I was a commercial photographer for twenty-five years, so it should be no surprise that I still try to stay current on the latest photographic tools. My favorite site for staying in touch with new photographic developments is DP Review. They usually announce recent products milliseconds after their press embargos fall off.
So last Thursday when Panasonic was scheduled to announce their new G3 camera I checked out DP Review's site. DP Review did their usual thorough report on the new camera. I was sufficiently impressed that I went onto Amazon (through DP Review's website link) and pre-ordered one. Then I checked out DP Review's forums to see what others thought of the new camera.
Within an hour of the initial review forums already had upwards of 100 postings with titles such as "G3 NO-GO" or "Why I'm NOT Buying a G3." Most of the naysayers included one of the following "game-changing" non-negotiable reasons they couldn't buy a G3 - not small enough, too small a battery, no internal anti-shake, no external microphone input, or no eye-level finder sensor. Not a single one of these issues was "game-changing" for me. The one I found most ludicrous was that removing the eye-level sensor was an egregious issue. My G1 has this "feature" and I much prefer to use the button located right beside the finder to switch between the eye-level finder and the back panel LCD. IMHO the loss of the auto-sensor is no big deal. Other potential buyers felt differently...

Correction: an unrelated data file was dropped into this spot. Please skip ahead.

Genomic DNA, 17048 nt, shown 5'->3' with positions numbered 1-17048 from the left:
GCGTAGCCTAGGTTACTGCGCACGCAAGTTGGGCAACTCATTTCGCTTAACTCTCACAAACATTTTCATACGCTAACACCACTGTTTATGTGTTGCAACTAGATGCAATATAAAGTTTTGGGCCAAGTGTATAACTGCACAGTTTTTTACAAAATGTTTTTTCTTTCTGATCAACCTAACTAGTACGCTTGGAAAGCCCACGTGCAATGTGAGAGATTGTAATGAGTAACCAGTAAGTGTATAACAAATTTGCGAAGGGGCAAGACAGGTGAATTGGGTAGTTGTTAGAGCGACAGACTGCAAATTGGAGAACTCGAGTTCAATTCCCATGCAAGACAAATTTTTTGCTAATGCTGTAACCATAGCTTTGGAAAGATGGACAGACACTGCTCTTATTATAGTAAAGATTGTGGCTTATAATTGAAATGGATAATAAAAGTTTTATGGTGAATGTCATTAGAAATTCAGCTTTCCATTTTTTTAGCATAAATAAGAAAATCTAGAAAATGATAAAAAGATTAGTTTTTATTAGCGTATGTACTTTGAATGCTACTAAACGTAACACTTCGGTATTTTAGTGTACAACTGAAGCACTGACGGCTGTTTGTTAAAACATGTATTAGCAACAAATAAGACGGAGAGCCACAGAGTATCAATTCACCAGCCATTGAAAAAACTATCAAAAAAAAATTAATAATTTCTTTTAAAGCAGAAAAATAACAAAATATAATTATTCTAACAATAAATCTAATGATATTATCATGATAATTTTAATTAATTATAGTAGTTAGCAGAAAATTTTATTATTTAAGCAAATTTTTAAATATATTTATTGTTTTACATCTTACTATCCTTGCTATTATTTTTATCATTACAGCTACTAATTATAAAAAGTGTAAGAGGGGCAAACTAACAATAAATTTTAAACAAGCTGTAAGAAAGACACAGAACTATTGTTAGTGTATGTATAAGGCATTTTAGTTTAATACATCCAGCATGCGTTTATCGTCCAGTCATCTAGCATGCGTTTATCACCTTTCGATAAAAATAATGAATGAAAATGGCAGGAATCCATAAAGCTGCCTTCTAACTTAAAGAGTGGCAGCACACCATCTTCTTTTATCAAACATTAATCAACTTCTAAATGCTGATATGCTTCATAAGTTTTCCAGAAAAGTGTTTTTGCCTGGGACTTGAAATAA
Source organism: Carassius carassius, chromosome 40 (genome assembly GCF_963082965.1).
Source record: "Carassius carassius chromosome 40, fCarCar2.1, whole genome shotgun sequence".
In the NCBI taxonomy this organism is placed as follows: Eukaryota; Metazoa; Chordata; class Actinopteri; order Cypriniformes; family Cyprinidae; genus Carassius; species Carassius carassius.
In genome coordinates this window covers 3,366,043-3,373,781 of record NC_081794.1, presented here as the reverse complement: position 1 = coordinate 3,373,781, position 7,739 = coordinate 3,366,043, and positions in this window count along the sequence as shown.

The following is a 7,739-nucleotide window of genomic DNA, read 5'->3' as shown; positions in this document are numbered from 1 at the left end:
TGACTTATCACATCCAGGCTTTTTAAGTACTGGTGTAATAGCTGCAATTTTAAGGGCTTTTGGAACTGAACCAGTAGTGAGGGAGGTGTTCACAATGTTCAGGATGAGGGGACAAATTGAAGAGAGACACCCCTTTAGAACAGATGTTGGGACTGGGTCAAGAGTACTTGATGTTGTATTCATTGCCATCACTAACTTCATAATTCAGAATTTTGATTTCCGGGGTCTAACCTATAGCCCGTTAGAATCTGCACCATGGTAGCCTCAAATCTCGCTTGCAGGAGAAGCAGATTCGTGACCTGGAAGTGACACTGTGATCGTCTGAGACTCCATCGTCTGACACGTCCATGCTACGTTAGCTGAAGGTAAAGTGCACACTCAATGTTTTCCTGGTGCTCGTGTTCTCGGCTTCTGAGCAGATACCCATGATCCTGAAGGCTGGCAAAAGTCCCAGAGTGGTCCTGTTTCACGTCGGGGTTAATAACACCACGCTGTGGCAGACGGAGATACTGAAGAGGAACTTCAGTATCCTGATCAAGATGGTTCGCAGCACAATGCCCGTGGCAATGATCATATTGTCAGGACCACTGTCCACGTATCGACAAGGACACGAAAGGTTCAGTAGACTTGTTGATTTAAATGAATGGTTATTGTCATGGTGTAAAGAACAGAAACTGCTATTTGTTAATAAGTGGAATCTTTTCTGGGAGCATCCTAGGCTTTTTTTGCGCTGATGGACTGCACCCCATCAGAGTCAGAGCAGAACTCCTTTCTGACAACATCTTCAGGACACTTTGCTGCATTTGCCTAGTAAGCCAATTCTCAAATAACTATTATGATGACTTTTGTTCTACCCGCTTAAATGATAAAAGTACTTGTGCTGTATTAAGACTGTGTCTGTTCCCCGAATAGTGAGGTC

Audiophiles often tout or dismiss a component based on a "game-changing" feature or attribute. For some people not having a balance control renders even the finest sounding preamp unusable. For others a component must use balanced XLR connections or it's a non-starter. As a reviewer I don't have the luxury of rejecting a component because of some feature it does or doesn't have. Personally, I need some way to control channel levels, but if a preamp lacks a balance control I can usually find some place else in the signal chain to adjust relative channel levels. I'd never reject a preamp because it has no balance adjustment.
I also prefer to use balanced interconnects for line level connections of more than two meters. But I'd never reject a component, especially a signal source, that only had single-ended RCA analog output. Many preamps with balanced outputs have both balanced and single-ended inputs.
Perhaps I'm too easy-going with too few "game-changing" restrictions to be a real audiophile or photophile. But I think that by locking yourself into self-imposed "no fly zones" in terms of features or ergonomics you artificially limit yourself and your world of possibilities shrinks exponentially.